Surplus socked away
The Town of Mammoth Lakes released the results of a mid-year financial review for the current fiscal year, which will end on June 30.
The Town’s analysis shows an anticipated General Fund surplus of nearly $1 million by year-end. Most of it is to be banked, some by the Police Department, the rest squirreled away into the woefully underfunded Reserve for Economic Uncertainty.
Based on the Town Council-approved amended budget for Fiscal Year 2012-2013 on December 5, 2012, in the context of a five-year financial plan, The Town anticipates a General Fund surplus of nearly $1 million by year-end, all attributed to unexpected, one-time events.
According to a presentation by Town Manager Marianna Marysheva-Martinez and Finance Manager Cyndi Myrold, the first $700,000 comes from General Fund expenditures, which came in well below the amended budget projections. This is mainly due to the return of (hope you’re sitting down) $350,000 in MLLA-related legal retainers, and higher revenue and lower spending in the Gas Tax Fund.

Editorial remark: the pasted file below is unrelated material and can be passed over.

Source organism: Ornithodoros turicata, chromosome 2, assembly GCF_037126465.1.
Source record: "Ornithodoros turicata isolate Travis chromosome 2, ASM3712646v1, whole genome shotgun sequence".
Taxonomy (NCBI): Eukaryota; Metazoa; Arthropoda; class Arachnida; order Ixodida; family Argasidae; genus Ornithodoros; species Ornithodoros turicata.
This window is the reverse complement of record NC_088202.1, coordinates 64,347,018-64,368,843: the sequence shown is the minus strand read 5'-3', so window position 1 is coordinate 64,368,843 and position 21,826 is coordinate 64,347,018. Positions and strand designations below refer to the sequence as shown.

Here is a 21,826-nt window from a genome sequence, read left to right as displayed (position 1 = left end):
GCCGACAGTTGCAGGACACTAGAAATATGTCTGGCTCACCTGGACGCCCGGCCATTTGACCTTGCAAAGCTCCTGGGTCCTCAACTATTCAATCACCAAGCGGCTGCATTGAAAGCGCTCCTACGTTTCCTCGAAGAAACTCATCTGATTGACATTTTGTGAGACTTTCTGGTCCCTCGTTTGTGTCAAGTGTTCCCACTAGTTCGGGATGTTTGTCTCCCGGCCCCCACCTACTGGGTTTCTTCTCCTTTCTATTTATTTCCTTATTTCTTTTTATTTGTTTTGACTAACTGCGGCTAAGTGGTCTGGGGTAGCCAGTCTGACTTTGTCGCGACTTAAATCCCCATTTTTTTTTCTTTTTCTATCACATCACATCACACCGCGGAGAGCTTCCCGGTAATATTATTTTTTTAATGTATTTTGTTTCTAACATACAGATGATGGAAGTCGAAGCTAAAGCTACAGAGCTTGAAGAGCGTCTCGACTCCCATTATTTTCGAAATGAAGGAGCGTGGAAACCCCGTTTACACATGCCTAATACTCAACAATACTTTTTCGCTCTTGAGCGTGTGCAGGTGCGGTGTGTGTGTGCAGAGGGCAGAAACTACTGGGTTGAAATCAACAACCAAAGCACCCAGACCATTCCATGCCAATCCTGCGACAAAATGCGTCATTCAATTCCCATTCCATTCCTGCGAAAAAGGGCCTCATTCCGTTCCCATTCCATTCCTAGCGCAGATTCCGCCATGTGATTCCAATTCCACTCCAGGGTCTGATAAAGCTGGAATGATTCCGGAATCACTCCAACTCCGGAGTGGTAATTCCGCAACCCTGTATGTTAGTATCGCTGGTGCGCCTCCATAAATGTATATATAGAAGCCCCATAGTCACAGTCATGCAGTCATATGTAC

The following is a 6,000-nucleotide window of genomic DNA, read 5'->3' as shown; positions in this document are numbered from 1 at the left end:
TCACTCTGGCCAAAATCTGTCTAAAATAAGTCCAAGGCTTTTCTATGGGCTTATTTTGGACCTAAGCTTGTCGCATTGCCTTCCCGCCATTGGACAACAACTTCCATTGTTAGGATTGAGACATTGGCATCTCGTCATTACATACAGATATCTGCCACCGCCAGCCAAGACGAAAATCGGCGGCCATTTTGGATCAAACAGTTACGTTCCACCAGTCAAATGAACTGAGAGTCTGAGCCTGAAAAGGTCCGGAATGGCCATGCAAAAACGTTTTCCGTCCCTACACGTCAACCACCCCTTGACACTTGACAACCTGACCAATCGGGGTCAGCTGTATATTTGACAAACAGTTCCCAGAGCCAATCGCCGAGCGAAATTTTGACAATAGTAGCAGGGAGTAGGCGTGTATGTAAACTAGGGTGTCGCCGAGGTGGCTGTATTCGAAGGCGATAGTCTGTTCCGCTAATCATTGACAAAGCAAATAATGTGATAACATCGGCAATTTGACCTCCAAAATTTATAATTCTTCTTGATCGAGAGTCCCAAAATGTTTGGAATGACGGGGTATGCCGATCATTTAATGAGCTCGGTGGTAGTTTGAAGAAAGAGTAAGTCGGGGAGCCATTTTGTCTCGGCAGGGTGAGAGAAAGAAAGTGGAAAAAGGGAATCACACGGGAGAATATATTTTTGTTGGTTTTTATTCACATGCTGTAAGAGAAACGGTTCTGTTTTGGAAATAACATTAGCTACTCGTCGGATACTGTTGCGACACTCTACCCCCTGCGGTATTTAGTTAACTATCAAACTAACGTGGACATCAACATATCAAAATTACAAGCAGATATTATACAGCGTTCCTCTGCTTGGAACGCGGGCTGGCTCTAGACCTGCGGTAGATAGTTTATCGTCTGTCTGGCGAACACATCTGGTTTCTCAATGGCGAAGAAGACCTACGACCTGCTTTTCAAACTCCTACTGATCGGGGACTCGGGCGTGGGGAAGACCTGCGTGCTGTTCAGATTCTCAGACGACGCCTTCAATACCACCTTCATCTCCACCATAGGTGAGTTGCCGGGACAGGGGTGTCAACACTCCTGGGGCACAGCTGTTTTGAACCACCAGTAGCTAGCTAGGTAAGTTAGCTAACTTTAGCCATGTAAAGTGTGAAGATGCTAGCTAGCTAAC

The $700,000 would bring the REU to $1.8 million, which might seem like a lot, but would be cleaned out quickly in case of a budget emergency. Representing only about 10% of the overall budget, MMM suggested it could help the Town’s credit rating, though there is still room for improvement. Credit agencies, she explained, would like to see 20%-25% when considering an upgrade.